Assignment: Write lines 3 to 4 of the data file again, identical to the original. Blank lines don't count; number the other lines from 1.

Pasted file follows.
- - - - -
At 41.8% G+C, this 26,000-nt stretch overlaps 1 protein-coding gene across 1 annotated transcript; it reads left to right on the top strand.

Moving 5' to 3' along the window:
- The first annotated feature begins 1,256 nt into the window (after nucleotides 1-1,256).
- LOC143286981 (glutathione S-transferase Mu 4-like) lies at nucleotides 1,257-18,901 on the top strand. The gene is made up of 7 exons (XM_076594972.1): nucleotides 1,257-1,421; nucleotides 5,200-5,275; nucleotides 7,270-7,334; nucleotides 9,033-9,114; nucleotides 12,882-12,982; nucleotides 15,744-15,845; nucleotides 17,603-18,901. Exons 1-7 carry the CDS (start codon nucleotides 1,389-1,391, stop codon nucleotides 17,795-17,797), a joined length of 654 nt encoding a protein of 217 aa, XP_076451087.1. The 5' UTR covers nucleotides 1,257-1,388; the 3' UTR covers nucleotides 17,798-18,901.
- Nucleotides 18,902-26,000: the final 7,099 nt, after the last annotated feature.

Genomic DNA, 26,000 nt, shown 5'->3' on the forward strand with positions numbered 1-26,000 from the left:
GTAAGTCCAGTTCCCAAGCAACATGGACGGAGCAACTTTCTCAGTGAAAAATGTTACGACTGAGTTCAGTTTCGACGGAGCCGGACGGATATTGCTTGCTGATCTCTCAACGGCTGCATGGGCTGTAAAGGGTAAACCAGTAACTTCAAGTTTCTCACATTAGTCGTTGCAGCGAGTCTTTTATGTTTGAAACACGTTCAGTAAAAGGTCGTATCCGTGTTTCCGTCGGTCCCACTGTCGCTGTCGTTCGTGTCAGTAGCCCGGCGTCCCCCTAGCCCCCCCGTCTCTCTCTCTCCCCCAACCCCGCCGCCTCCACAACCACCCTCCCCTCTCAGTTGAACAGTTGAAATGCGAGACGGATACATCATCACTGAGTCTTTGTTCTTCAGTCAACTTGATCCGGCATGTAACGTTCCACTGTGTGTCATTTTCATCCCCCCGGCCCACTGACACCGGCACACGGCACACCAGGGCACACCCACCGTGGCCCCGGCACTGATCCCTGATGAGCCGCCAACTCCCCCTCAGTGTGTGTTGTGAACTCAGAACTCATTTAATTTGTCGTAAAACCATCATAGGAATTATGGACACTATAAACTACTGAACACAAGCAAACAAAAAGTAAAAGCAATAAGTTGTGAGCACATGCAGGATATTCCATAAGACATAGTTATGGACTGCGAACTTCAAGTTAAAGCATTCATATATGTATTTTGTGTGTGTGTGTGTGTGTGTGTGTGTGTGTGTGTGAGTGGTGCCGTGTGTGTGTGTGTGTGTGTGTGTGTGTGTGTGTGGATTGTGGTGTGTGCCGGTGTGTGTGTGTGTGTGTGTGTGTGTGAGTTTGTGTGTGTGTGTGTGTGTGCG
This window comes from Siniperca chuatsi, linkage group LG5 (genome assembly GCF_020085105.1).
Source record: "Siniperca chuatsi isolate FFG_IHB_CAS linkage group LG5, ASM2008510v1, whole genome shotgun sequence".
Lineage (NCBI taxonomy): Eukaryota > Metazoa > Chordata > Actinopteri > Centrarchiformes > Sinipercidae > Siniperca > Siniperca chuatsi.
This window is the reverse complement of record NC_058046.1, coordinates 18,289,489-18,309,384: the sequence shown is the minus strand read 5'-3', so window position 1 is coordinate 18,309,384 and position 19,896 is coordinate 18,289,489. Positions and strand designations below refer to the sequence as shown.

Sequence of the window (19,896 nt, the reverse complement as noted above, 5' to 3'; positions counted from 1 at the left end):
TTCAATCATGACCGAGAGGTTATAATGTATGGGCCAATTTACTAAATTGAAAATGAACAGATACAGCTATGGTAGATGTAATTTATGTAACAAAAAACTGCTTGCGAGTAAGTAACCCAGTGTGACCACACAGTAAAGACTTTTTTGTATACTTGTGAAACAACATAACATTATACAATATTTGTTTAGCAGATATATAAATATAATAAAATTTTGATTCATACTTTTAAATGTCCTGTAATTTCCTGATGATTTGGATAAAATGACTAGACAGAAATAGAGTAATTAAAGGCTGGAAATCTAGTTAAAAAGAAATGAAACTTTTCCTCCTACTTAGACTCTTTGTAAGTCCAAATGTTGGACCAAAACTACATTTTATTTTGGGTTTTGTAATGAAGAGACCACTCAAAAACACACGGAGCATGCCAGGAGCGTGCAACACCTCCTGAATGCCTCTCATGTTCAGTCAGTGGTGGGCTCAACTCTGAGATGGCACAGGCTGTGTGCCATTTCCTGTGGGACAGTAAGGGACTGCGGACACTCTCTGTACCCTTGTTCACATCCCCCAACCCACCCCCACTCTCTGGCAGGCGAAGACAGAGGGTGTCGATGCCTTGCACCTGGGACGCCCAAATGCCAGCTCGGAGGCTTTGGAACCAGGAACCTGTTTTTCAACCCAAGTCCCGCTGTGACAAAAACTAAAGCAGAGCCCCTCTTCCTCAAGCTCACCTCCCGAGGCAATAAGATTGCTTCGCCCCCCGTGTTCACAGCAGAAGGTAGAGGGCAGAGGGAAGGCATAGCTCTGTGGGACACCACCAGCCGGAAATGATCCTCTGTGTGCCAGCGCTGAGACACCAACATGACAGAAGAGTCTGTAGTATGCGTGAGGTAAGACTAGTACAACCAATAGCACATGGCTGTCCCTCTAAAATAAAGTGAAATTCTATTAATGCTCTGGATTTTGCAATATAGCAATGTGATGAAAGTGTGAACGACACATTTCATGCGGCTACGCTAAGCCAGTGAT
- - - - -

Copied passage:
- The first annotated feature begins 1,256 nt into the window (after nucleotides 1-1,256).
- LOC143286981 (glutathione S-transferase Mu 4-like) lies at nucleotides 1,257-18,901 on the top strand. The gene is made up of 7 exons (XM_076594972.1): nucleotides 1,257-1,421; nucleotides 5,200-5,275; nucleotides 7,270-7,334; nucleotides 9,033-9,114; nucleotides 12,882-12,982; nucleotides 15,744-15,845; nucleotides 17,603-18,901. Exons 1-7 carry the CDS (start codon nucleotides 1,389-1,391, stop codon nucleotides 17,795-17,797), a joined length of 654 nt encoding a protein of 217 aa, XP_076451087.1. The 5' UTR covers nucleotides 1,257-1,388; the 3' UTR covers nucleotides 17,798-18,901.